Aquaculture for all

Protecting Wild Salmon

CANADA - Recently a group of individuals wrote an open letter calling for action to protect wild salmon. At the British Columbia Salmon Farmers Association, we understand there are many threats to wild salmon and support the efforts of scientists to determine proper protection methods.

When conducting research, individual investigators typically have different perspectives and observations. These differences in scientific perspectives may be confusing to the public but are certainly not unusual during the development of new knowledge.

In BC the topic of sea lice and possible effects on wild salmon continues to attract scientific research and media and public attention. Whose research is right?

It's really a question of understanding what the results mean.

What does the aquaculture industry say - are sea lice a problem?

Sea lice occur naturally in the marine environment.

Juvenile farmed salmon are transferred from fresh water hatcheries - in which sea lice cannot survive - and enter the ocean lice free. Good farm maintenance and animal husbandry helps to prevent outbreaks but should one occur treatment is mandated by our regulators who conduct frequent inspections of fish on the farms.

We are reassured by research findings showing that medications used to treat lice are effective.

While the signatures to the letters believe there is no need for additional research we disagree.

If you're interested in following the debate check back here later today - we are compiling a list of scientific papers by an esteemed group of researchers who have different perspectives and believe more research will add important information to protecting wild salmon and supporting sustainable aquaculture.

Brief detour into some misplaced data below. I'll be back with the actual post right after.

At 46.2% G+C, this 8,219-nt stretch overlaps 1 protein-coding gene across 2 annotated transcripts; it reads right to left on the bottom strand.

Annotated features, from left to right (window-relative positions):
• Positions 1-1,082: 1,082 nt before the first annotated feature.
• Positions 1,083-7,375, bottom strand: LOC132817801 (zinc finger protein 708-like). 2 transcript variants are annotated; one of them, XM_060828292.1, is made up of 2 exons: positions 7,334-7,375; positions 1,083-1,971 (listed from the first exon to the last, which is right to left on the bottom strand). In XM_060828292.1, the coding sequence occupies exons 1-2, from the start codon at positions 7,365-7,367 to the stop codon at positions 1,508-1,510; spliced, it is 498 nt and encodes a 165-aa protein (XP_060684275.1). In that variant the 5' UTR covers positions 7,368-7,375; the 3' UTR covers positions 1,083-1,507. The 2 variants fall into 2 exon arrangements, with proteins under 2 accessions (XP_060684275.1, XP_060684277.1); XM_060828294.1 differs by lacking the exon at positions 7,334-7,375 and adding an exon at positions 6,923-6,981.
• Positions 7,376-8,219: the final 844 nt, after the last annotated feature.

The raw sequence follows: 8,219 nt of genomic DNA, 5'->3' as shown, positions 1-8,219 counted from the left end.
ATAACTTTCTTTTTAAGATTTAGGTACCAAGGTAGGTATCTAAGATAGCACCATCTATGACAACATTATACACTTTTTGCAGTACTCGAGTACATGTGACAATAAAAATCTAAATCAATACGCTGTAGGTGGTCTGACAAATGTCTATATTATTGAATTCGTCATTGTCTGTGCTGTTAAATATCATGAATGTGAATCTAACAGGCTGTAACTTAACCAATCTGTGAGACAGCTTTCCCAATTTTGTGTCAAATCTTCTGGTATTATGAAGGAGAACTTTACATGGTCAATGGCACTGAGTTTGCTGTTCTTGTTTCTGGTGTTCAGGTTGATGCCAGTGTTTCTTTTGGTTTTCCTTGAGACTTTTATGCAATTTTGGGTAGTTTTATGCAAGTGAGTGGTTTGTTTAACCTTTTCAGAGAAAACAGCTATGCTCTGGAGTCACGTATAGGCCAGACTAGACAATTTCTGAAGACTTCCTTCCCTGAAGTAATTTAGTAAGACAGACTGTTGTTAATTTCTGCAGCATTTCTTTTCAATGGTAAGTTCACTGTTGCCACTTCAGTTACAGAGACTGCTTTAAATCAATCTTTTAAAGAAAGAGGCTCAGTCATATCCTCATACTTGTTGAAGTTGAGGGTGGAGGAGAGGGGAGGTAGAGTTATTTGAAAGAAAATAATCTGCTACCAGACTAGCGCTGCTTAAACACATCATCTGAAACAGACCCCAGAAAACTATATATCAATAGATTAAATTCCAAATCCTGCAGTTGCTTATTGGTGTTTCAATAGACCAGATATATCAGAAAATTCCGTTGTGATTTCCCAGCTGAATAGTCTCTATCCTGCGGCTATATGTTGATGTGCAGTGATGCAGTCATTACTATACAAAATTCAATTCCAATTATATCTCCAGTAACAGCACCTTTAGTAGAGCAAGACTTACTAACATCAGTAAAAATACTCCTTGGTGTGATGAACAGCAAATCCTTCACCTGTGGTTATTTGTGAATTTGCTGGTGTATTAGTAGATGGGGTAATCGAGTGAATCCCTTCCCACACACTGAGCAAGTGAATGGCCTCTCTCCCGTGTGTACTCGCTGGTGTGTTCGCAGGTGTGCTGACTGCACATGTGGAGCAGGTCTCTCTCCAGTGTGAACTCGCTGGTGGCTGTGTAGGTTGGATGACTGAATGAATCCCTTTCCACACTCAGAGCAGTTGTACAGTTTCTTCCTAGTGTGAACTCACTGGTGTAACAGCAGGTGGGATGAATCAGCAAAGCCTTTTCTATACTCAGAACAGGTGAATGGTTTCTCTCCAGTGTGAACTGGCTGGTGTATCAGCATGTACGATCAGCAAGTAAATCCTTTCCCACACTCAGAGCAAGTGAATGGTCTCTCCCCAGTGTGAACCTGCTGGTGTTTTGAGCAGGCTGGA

To get you started here are a few studies of interest:

Dr. Sonja Saksida of the British Columbia Centre for Aquatic Health Sciences published an article in Aquaculture Research. Saksida's is the first study to consider inter-annual and seasonal variations in lice abundance levels on 33,000 Atlantic salmon from 20 active farm sites. The findings are compared with European and eastern Canadian sea lice reports and considers possible sources of sea lice on farmed salmon. Saksida's conclusion is that sea lice levels on farmed salmon are low when compared to other areas.

Same issue, different question, different findings.

Saksida's research in the Broughton found that sea lice levels on farmed salmon are low in comparison to other salmon farming regions and that sea lice on farms can be controlled with treatments of SLICE® (emamectin benzoate)

Martin Krkosek's most recent research, funded by the Pacific Salmon Forum, considered whether the treatment of farmed salmon with SLICE protects out-migrating juvenile salmon from sea lice transmission from farmed salmon. He concluded treatments have a significant impact in reducing lice levels.

In 2006, the BC Pacific Salmon Forum funded a variety of research initiatives, many of which looked at the wild/farm salmon interactions and sea lice.

Visit to see abstracts of the research findings. Some conclusions drawn from these research findings include:

"Early sea lice infection stages on wild and farmed salmon and the role of sticklebacks" concludes that sea lice naturally infect pinks after ocean entry with the most likely source being incoming king and chum salmon.

"Marine monitoring of juvenile pink and chum salmon and sea lice in the Broughton and Knight Inlet, BC" concludes that sea lice numbers in 2003 (during government enforced fallow) were comparable to 2005 (no fallow)."

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